Less than a month after settling into my new position at Reuben H. Donnelley, Carol's father, Milton, approached me for a private chat. Milton was a successful accountant with a client roster that included several major Wall Street brokerage companies. He resembled Robert Montgomery, the movie star of the 1930's and 1940's. He began our talk with a question, "What are your intentions?" I hesitated, and he elaborated. I guess he was worried his 19-year-old daughter would become an old maid. He was looking for a commitment. In early February, I cashed in the rest of my War Bonds and my Bar Mitzvah money, and her father took me shopping for a ring. I guess he wanted her out of his hair as quickly as possible. We were engaged on Valentine's Day in a romantic French restaurant with checkered table cloths in New York City, and set our wedding date for October 26th.
The wedding celebration, after the ceremony, was a lavish event, well orchestrated and held at the Ambassador Hotel at 52nd and Park. It was a strictly formal affair, tails and all. I had ten ushers, including uncles, college roommates and friends from New York. My relatives, who made the trip from Cleveland, were in awe when my four-year-old sister, the flower girl, dropped rose petals in advance of the bride's entrance. The wedding was filmed, later converted to tape and is now on CD. We honeymooned in Puerto Rico and The Virgin Islands for ten days, the very first time each of us had been out of the country.
Carol and I returned to work at Vogue and Reuben H. Donnelley. We had rented an apartment in Brooklyn, several blocks from her parent. We had a total income of $150 a week, our rent was $116 a month. Without a car, we took the subway to get into the city. In January of 1958 I received a $10 a week raise and Carol was hired by Franklin Simon as a retail copywriter at $75. We were now solidly middle class.In April, , one of those detours in the map of life unexpectedly came along. Bill Crompton, the ad sales director for Sports Age Magazine, came into my cubicle with a proposition. "Our annual directory is coming up in June, and I need someone to help sell unit ads," he explained. The magazine, I had learned, had sales reps who worked on a 20% commission and wouldn't be bothered with selling insignificant advertising. I hadn't sold ad space since I was editor of my high school newspaper, but when I was told I'd receive 20% on anything I sold, I jumped at the chance.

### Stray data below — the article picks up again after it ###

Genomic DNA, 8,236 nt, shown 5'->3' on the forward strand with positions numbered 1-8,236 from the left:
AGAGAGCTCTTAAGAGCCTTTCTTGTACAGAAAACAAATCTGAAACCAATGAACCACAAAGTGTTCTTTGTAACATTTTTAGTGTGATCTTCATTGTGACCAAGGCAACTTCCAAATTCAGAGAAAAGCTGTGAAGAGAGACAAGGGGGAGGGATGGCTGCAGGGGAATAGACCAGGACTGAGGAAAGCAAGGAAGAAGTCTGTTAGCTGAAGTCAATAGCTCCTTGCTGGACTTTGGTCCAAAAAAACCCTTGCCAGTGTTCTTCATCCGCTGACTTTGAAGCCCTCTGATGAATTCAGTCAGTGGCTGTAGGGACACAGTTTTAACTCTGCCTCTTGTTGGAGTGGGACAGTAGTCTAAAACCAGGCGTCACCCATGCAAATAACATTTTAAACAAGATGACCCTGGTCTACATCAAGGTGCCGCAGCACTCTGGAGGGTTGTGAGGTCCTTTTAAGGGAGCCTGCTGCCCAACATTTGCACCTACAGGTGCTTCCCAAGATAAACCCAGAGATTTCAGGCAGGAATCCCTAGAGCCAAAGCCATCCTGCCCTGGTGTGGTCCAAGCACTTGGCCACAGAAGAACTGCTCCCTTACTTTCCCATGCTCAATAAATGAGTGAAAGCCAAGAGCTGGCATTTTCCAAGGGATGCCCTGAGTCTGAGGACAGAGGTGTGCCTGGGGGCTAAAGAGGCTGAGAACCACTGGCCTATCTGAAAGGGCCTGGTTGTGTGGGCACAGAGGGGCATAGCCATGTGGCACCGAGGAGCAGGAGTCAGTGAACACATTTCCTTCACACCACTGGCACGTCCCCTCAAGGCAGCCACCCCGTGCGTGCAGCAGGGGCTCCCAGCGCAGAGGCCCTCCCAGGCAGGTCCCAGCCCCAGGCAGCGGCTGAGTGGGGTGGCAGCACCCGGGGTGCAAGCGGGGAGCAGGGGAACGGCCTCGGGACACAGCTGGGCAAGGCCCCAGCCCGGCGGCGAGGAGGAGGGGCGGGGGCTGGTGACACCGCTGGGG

For two weeks I stayed on the phone calling manufacturers listed in the directory One inch was $30, two inches, $60, and a three inch ad was discounted at $80. The more phone calls I made, the more proficient I became. I used empathy as a tool. "We're nearing a record response, and we need two more inches to set a new record," I'd tell each person I called. It worked. The directory had its biggest issue ever, and I sold more inches that the entire rep team. The total was $32, 000 and my commission check was a whopping $640, more than six weeks pay. I was pretty proud of myself. The next week, with management's blessing, Crompton asked if I would like to sell full time. I was torn, having planned on a writing career.Then a fellow
fellow editor said the magic words, "That's where the money is."
The next thing I knew, I was studying the rate card, and was surprised by how low the rates were. In investigating the competition, there was no question that we were a distant fourth on the list of publications serving that market. I had to move to a bigger magazine, one with higher page rates, larger circulation, and number one in its industry. Come September, an ad in the New York Times caught my eye. I called the phone number and made an appointment for an interview. I met Ken Grogan for the first time. The starting salary was $7500 a year. During three interviews, I also met John Ryan and Jack O'Neil. I didn't get the job because I hadn't attended Notre Dame. Instead the hired Jack Keirnan, another guy who rooted for "The Fighting Irish." He was also ten years older with more experience, I was told. So I plodded on and two months later Grogan called me in the evening. He asked "Are you still interested in working here?" (In Wednesday's blog, I begin to write about my 30 years in the printing industry.)